Doing What You Love in Cloud with Nate Avery

Episode Summary

Nate Avery, Outbound Product Manager at Google, joins Corey on Screaming in the Cloud to discuss what it’s like working in the world of tech, including the implications of AI technology on the workforce and the importance of doing what you love. Nate explains why he feels human ingenuity is so important in the age of AI, as well as why he feels AI will make humans better at the things they do. Nate and Corey also discuss the changing landscape of tech and development jobs, and why it’s important to help others throughout your career while doing something you love. 

Episode Show Notes & Transcript

About Nate

Nate is an Outbound Product Manager at Google Cloud focused on our DevOps tools. Prior to this, Nate has 20 years of experience designing, planning, and implementing complex systems integrating custom-built and COTS applications. Throughout his career, he has managed diverse teams dedicated to meeting customer goals. With a background as a manager, engineer, Sys Admin, and DBA, Nate is currently working on ways to better build and use virtualized computer resources in both internal and external cloud environments. Nate was also named a Cisco Champion for Datacenter in 2015.

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Announcer: Hello, and welcome to Screaming in the Cloud with your host, Chief Cloud Economist at The Duckbill Group, Corey Quinn. This weekly show features conversations with people doing interesting work in the world of cloud, thoughtful commentary on the state of the technical world, and ridiculous titles for which Corey refuses to apologize. This is Screaming in the Cloud.

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Corey: Welcome to Screaming in the Cloud. I’m Corey Quinn, and my guest today is Nate Avery, who’s an outbound product manager over at Google Cloud. Nate, thank you for joining me.

Nate: Thank you for having me. This is really a pretty high honor. I’m super thrilled to be here.

Corey: One of my questions that I have about any large company when I start talking to them and getting to know people who work over there, pretty quickly emerges, which is, “What’s the deal with your job title?” And it really doesn’t matter what the person does, what the company is, there’s always this strange nuance that tends to wind up creeping into the company. What is an outbound product manager and what is it you say it is you do here?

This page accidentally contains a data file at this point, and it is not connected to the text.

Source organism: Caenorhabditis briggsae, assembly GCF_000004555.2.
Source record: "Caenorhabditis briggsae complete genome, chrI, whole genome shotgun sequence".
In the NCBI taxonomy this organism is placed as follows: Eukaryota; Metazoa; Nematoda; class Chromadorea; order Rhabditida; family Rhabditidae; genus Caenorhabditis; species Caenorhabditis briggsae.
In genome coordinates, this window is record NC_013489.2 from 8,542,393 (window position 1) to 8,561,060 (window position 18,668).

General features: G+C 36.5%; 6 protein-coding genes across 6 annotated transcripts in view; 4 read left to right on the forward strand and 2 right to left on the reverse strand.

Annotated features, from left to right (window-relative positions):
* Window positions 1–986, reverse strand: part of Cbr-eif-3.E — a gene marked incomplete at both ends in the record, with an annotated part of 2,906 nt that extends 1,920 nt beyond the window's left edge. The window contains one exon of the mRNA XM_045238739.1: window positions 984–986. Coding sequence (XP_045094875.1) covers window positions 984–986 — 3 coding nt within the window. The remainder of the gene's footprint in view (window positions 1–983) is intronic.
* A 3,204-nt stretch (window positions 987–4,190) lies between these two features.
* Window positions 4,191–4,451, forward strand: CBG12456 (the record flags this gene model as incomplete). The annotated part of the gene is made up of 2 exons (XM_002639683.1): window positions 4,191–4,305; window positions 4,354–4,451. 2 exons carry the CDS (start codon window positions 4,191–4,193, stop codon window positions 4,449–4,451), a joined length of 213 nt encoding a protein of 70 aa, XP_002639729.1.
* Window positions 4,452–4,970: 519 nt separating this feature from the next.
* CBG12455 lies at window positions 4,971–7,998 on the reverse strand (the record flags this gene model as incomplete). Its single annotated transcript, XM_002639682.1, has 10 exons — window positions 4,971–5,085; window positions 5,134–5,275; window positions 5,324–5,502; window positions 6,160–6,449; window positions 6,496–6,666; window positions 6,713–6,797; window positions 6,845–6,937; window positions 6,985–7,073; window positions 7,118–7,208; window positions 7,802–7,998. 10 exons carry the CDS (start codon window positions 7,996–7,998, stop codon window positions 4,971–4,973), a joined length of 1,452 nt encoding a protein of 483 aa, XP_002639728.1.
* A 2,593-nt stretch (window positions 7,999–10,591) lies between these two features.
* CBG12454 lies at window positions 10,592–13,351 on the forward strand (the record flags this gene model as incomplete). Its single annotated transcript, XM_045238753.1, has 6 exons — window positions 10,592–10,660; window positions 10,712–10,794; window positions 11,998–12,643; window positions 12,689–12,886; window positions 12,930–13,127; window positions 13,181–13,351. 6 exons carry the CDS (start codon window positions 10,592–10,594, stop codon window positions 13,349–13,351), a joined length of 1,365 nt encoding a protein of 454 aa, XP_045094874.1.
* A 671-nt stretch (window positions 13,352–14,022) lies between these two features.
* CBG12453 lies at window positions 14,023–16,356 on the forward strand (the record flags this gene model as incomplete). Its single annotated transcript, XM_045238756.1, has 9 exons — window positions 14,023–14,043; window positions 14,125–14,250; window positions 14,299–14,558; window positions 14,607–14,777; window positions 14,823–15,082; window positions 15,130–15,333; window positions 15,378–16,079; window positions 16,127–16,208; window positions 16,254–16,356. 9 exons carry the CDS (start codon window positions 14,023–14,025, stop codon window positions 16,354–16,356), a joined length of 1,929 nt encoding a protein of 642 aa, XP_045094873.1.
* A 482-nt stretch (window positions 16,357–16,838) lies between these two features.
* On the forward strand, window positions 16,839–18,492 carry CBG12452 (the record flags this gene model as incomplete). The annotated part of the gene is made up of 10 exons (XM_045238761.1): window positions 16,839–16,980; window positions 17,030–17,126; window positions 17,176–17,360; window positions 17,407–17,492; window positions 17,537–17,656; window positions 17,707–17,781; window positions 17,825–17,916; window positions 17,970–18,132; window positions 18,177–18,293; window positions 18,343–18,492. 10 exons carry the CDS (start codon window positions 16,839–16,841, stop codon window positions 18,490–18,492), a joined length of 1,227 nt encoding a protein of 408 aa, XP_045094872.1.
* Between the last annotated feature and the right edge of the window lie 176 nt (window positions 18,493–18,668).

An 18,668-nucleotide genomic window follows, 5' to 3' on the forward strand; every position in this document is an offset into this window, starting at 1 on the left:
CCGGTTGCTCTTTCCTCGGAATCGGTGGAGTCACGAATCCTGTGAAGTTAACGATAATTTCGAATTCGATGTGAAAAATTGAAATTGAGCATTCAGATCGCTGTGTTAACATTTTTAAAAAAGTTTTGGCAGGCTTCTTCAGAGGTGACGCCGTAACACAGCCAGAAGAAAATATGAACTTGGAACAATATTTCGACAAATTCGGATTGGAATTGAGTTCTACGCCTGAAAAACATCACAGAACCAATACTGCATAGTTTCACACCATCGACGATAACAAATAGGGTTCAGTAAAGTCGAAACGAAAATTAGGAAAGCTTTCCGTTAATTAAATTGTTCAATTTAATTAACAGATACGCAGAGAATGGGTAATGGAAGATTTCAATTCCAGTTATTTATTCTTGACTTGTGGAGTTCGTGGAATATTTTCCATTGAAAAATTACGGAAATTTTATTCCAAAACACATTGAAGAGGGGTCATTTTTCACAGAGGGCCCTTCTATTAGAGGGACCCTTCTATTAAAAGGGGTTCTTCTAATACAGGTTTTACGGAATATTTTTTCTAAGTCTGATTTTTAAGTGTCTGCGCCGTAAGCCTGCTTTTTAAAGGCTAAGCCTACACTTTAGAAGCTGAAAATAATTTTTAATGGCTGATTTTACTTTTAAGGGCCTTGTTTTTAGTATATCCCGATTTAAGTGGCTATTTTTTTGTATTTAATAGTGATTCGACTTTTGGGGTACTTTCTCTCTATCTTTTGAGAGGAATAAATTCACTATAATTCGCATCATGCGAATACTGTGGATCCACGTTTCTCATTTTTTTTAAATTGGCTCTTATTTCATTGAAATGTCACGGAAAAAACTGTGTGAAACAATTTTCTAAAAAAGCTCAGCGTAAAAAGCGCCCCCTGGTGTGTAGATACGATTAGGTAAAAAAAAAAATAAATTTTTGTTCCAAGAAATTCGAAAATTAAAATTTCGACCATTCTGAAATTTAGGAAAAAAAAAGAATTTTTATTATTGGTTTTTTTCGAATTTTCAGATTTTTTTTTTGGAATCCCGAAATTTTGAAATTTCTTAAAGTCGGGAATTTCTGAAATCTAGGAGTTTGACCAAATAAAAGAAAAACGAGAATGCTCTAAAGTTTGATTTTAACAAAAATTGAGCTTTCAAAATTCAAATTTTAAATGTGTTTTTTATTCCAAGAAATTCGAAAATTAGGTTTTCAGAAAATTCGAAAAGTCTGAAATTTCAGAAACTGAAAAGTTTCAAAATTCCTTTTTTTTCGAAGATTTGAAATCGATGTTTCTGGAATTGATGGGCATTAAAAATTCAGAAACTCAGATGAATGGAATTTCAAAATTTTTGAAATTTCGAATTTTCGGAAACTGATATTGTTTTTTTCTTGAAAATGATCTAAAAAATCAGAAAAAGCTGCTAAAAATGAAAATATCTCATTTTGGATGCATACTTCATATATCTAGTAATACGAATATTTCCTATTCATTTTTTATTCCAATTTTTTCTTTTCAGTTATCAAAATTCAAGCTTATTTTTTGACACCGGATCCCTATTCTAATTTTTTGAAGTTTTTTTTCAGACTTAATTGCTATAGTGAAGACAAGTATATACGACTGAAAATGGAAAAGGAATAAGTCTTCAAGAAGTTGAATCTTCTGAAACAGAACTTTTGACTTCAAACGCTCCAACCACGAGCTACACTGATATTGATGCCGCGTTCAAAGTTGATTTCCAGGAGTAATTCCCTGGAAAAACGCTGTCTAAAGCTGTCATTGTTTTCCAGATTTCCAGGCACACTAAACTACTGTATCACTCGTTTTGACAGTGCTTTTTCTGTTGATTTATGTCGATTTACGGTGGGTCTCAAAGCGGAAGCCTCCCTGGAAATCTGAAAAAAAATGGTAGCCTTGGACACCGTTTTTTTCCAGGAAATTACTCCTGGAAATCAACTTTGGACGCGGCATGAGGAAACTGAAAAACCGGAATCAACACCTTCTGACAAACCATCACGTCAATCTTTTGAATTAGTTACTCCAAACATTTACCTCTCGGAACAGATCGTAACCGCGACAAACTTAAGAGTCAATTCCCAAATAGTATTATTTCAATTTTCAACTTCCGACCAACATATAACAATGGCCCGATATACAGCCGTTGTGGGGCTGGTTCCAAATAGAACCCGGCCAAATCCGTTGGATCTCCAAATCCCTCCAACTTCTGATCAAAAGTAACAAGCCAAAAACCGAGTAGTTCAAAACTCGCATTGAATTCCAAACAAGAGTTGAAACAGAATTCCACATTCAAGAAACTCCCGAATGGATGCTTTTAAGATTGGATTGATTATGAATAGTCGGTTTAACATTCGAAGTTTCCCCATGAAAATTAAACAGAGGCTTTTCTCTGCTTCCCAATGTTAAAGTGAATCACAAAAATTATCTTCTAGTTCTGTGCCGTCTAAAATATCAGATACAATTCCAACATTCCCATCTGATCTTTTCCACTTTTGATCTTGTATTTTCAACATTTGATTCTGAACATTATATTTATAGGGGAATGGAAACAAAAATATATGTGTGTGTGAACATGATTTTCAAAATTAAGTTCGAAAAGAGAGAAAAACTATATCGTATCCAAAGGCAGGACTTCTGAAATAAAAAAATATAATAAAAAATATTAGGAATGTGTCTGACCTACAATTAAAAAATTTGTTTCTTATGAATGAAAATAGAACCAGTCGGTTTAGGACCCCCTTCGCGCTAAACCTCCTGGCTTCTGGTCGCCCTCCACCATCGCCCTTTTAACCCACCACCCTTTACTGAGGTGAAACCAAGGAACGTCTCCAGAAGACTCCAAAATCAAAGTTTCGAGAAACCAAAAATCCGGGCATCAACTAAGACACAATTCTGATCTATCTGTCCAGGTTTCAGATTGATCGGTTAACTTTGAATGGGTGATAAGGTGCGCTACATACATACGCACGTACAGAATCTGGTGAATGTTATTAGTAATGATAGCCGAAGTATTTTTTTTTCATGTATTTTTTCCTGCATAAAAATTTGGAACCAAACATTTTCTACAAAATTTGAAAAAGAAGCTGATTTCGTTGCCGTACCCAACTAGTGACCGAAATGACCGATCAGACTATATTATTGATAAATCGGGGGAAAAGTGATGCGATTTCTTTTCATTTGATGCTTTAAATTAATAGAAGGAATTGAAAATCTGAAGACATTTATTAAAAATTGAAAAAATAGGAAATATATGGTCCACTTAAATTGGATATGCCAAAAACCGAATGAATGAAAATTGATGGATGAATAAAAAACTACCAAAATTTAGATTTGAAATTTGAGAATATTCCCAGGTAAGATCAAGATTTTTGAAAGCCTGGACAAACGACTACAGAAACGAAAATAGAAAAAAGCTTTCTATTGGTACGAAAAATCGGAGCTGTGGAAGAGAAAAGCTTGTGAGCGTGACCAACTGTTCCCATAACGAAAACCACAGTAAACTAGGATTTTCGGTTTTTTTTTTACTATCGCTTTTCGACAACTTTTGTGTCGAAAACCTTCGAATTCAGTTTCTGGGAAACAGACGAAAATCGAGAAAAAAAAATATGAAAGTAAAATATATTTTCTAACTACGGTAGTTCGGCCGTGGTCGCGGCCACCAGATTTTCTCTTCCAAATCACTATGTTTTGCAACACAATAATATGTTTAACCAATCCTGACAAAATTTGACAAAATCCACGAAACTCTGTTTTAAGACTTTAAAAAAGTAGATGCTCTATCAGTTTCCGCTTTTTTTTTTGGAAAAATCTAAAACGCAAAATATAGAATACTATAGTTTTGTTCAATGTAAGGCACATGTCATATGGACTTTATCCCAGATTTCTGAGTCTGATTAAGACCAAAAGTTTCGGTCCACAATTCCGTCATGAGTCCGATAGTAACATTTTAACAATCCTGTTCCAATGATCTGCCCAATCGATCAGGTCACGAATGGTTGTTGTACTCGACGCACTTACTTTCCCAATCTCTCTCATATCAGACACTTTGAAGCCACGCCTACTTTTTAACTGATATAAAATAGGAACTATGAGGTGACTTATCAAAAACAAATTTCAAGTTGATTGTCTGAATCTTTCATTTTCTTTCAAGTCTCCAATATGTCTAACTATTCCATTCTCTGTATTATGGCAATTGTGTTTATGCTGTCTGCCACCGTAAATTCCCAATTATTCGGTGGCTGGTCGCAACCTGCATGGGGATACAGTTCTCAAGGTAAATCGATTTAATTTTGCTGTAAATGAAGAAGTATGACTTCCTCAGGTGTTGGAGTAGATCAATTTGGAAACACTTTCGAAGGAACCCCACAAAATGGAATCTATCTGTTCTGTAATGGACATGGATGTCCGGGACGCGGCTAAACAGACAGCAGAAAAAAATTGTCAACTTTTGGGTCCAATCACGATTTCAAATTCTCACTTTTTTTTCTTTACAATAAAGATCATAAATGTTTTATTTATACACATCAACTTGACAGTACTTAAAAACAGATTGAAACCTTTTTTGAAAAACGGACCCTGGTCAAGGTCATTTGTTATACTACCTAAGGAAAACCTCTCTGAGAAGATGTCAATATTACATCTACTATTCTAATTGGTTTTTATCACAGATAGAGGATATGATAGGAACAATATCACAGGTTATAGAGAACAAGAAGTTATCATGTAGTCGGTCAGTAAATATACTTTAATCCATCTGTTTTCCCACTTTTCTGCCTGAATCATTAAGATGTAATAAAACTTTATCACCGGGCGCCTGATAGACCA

Nate: Okay. That’s an interesting question because I’ve been here for about a year now and I think I’m finally starting to figure it out. Sure, I should have known more when I applied for the job, [laugh] but there’s what’s on the paper and then there’s what you do in reality. And so, what it appears to be, where I’m taking this thing now, is I talk to folks about our products and I try to figure out what it is they like, what it is they don’t like, and then how do we make it better? I take that information back to our engineers, we huddle up, and we figure out what we can do, how to do it better, how to set the appropriate targets when it comes to our roadmaps. We look at others in the industry, where we are, where they are, where we think we can maybe have an advantage, and then we try to make it happen. That’s really what it is.

Corey: One of the strange things that happens at big companies, at least from my perspective, given that I’ve spent most of my career in small ones, is that everyone has a niche. There are very few people at large companies whose job description is yeah, I basically do everything. Where do you start? And where do you stop because Google Cloud, even bounding it to that business unit, is kind of enormous? You’ve [got 00:02:47] products that are outbound that you manage. And I feel like I should also call out that a product being outbound is not the same thing as being outgoing. I know that people are always wondering, what’s Google going to turn off next, but Google Cloud mostly does the right thing in that respect. Good work.

Nate: [laugh]. Nice. So, the products I focus on are the DevOps products. So, those are Cloud Build, Cloud Deploy, Artifact Registry, Artifact Analysis. I also work with some of our other dev tooling such as Cloud Workstations. That’s in public preview right now, but maybe by the time this goes to air, it’ll actually be in general availability.

And then I also will talk about some of our other lesser-known tools like Skaffold or maybe on occasion, I’ll throw out something about minikube. And also, Cloud Code, which is a really deep browser plugin for your IDE that gives you access to lots of different Google tools. So yeah, that’s sort of my area.

Corey: Well, I’m going to start with the last thing you mentioned, where you have Cloud Code as an IDE tooling and a plug-in for it. I’m relatively new to the world of IDEs because I come from the world of grumpy Unix admins; you never know what you’re going to be remoting into next, but it’s got VI on it, so worst case, you’ll have that. So, I grew up using that, and as a result, that is still my default. I’ve been drifting toward VS Code a fair bit lately, as I’ve been regrettably learning JavaScript and TypeScript, just because having a lot of those niceties is great. But what’s really transformative for me has been a lot of the generative AI offerings from various companies around hey, how about we just basically tab-complete your code for you, which is astonishing. I know people love to argue about that and then they go right back to their old approach of copying and pasting their code off a Stack Overflow.